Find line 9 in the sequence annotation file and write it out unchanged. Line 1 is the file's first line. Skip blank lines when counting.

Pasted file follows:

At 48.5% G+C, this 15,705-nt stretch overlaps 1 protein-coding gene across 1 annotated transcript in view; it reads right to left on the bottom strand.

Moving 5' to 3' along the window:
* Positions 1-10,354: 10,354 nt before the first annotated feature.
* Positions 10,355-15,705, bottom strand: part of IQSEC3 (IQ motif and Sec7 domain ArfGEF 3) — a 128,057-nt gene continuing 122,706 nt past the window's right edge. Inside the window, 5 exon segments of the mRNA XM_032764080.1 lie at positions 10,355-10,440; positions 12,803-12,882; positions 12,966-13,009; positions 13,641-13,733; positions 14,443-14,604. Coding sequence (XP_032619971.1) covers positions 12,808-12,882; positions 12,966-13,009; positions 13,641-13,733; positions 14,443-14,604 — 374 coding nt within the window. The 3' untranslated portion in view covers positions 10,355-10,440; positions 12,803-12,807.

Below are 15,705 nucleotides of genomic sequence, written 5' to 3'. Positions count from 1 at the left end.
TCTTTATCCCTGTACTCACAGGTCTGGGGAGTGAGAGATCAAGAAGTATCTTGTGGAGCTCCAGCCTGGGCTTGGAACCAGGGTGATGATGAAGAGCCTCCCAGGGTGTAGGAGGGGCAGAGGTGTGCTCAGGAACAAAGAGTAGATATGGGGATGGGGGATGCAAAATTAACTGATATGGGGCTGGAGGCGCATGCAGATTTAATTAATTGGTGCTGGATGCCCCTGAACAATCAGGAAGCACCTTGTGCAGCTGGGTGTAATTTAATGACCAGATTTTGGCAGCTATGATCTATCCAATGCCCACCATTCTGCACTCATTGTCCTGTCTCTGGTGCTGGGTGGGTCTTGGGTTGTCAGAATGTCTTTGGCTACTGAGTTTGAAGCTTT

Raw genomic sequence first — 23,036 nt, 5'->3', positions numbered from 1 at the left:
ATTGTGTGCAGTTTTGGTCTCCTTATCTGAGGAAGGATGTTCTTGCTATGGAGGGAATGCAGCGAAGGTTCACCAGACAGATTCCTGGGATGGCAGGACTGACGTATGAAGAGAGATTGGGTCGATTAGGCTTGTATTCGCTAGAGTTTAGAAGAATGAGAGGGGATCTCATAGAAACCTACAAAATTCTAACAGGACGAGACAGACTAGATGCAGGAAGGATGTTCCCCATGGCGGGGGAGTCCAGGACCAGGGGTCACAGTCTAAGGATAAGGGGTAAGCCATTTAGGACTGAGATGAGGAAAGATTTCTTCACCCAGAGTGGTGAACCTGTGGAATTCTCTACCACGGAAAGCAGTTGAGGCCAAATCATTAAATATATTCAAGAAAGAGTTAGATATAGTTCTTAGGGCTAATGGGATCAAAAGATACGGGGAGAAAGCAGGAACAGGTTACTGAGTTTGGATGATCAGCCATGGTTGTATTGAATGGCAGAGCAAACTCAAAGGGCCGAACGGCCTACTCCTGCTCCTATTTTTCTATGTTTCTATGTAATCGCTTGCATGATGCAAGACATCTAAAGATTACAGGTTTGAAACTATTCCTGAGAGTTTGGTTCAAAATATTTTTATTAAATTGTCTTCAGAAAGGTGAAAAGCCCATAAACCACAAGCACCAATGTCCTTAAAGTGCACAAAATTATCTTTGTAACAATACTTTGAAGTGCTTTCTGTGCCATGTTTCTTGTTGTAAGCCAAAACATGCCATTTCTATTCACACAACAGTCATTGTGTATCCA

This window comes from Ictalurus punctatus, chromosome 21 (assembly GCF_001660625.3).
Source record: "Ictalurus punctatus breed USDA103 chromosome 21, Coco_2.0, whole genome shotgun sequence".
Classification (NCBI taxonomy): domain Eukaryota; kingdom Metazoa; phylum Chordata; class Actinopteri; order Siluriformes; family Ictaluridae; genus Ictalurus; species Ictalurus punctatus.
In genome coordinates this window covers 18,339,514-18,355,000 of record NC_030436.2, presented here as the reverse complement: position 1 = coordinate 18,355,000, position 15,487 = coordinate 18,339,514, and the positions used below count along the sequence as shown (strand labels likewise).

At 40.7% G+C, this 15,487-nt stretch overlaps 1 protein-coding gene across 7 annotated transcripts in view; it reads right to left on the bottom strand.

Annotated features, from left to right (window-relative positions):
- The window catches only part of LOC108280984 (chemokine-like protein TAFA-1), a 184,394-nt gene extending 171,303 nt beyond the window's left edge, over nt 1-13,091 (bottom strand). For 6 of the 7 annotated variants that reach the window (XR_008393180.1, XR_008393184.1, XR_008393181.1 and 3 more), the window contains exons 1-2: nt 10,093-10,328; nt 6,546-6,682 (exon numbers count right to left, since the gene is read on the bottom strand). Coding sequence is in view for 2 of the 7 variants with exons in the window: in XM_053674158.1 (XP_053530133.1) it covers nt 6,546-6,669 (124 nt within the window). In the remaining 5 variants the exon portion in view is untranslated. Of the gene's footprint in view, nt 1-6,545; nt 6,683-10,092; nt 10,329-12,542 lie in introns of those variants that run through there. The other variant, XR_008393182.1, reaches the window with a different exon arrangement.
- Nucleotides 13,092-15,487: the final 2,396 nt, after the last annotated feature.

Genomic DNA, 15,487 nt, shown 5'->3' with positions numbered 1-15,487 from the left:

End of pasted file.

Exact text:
This window comes from Ictalurus punctatus, chromosome 21 (assembly GCF_001660625.3).